201805.23
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The Currency of PMI’s

Today is PMI day. Markit Economics released the flash results from several of its key surveys. Included is manufacturing in Japan (lower), as well as composites (manufacturing plus services) for the United States and Europe. Within the EU, Markit offers details for France and Germany. Given the nature of sentiment surveys, we tend to ignore…

201803.22
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If Powell Is Angry And Disgusted, That’s A Small Positive

According to one research company, new Federal Reserve Chairman Jerome Powell was disgusted and angry at his press conference yesterday. The firm, Prattle, employed facial recognition software to track Powell’s expressions throughout his inaugural press conference. By their count, he was disgusted 36 times, angry 41 times, and expressed contempt another five. Powell conveyed joy…

201802.28
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Data Distortions One Way Or Another

Back in October, we noted the likely coming of two important distortions in global economic data. The first was here at home in the form of Mother Nature. The other was over in China where Communist officials were gathering as they always do in their five-year intervals. That meant, potentially: In the US our economic…

201802.22
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Blaming The Boom Basis

Once the sick man of the global economy, Europe’s system had roared back in 2017. According to the narrative, everything is right right now on the Continent. Manufacturing couldn’t possibly be any better, and the ECB forced into “emergency” monetary measures for longer than almost anyone else (except, as always, Japan) is talking confidently about…

201802.01
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How Global And Synchronized Is A Boom Without China?

According to China’s official PMI’s, those looking for a boom to begin worldwide in 2018 after it failed to materialize in 2017 are still to be disappointed. If there is going to be globally synchronized growth, it will have to happen without China’s participation in it. Of course, things could change next month or the…

201801.24 3

The Dismal Boom

There is a fundamental assumption behind any purchasing manager index, or PMI. These are often but not always normalized to the number 50. That’s done simply for comparison purposes and the ease of understanding in the general public. That level at least in the literature and in theory is supposed to easily and clearly define…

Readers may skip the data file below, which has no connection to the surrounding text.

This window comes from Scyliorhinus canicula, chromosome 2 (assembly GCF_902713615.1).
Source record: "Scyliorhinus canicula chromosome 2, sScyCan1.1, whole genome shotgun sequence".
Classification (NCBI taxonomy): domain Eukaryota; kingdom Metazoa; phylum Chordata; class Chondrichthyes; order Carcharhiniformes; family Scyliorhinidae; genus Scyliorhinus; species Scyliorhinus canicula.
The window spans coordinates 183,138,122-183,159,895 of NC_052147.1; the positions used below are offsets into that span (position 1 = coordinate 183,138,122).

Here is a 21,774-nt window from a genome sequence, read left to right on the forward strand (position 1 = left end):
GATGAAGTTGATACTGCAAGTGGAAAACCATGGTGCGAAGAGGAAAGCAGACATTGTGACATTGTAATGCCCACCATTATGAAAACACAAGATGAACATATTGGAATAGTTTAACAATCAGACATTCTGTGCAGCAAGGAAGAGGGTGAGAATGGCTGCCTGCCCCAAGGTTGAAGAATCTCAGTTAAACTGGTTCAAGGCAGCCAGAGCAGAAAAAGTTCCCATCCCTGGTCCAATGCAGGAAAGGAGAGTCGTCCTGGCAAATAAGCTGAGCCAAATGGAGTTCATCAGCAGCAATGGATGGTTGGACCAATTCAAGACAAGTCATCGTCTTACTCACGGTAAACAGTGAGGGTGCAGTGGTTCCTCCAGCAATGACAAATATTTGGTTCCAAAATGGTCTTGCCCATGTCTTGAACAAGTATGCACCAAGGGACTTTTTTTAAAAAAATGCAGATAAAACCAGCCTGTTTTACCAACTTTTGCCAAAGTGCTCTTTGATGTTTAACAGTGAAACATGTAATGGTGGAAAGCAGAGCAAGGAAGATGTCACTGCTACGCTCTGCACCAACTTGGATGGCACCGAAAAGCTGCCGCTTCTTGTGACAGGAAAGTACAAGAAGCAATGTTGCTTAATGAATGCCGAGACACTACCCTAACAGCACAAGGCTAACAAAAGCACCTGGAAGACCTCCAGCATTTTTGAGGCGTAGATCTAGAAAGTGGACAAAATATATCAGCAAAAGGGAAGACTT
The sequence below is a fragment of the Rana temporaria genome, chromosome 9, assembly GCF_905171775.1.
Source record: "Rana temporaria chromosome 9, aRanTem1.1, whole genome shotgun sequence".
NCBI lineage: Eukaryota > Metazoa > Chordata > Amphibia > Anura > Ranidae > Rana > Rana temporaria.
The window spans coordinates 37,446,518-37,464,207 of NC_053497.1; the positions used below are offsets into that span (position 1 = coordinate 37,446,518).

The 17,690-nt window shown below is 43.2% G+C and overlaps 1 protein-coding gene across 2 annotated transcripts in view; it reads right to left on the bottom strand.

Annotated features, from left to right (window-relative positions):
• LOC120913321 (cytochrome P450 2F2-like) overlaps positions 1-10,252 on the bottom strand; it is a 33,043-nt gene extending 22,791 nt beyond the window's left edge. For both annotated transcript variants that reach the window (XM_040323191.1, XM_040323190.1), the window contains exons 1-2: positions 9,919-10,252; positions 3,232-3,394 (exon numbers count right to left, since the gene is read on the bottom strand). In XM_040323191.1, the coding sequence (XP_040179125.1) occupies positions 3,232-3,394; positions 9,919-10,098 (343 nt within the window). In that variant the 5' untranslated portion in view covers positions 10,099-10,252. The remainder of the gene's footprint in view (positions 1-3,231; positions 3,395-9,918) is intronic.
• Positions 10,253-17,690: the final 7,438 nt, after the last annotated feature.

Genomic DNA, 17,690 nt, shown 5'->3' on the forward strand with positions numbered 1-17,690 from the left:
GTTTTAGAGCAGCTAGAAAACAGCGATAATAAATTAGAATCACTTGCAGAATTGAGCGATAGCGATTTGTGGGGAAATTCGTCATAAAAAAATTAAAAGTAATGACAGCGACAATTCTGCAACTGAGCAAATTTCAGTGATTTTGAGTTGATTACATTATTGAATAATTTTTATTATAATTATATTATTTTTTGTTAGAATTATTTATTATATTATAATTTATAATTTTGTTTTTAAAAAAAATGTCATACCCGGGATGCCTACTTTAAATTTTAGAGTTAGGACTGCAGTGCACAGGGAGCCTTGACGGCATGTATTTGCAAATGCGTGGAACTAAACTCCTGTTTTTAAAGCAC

201801.02
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The Chinese Appear To Be Rushed

While the Western world was off for Christmas and New Year’s, the Chinese appeared to have taken advantage of what was a pretty clear buildup of “dollars” in Hong Kong. Going back to early November, HKD had resumed its downward trend indicative of (strained) funding moving again in that direction (if it was more normal…

201712.15
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After Failed ‘Reflation’ For 2017’s Economy, What Might Be In Store For 2018?

The Federal Reserve’s Empire State Manufacturing Index fell slightly in its December 2017 estimate. At +18, that’s down from 19.4 in November and a high of +30.2 in October. It’s also nowhere near the low for the year, a -1.0 recorded back in May. This particular PMI is potentially noteworthy for what appears to be…

201712.04
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Three Years Ago QE, Last Year It Was China, Now It’s Taxes

China’s National Bureau of Statistics reported last week that the official manufacturing PMI for that country rose from 51.6 in October to 51.8 in November. Since “analysts” were expecting 51.4 (Reuters poll of Economists) it was taken as a positive sign. The same was largely true for the official non-manufacturing PMI, rising like its counterpart…

201710.31
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Bonds And Soft Chinese Data

Back in June, China’s federal bond yield curve inverted. Ahead of mid-year bank checks, short-term govvies sold off as longer bonds continued to be bought. It was for some a rotation, for others a reflection of money rates threatening to spiral out of control. On June 19, for example, the 6-month federal security yielded 3.87%…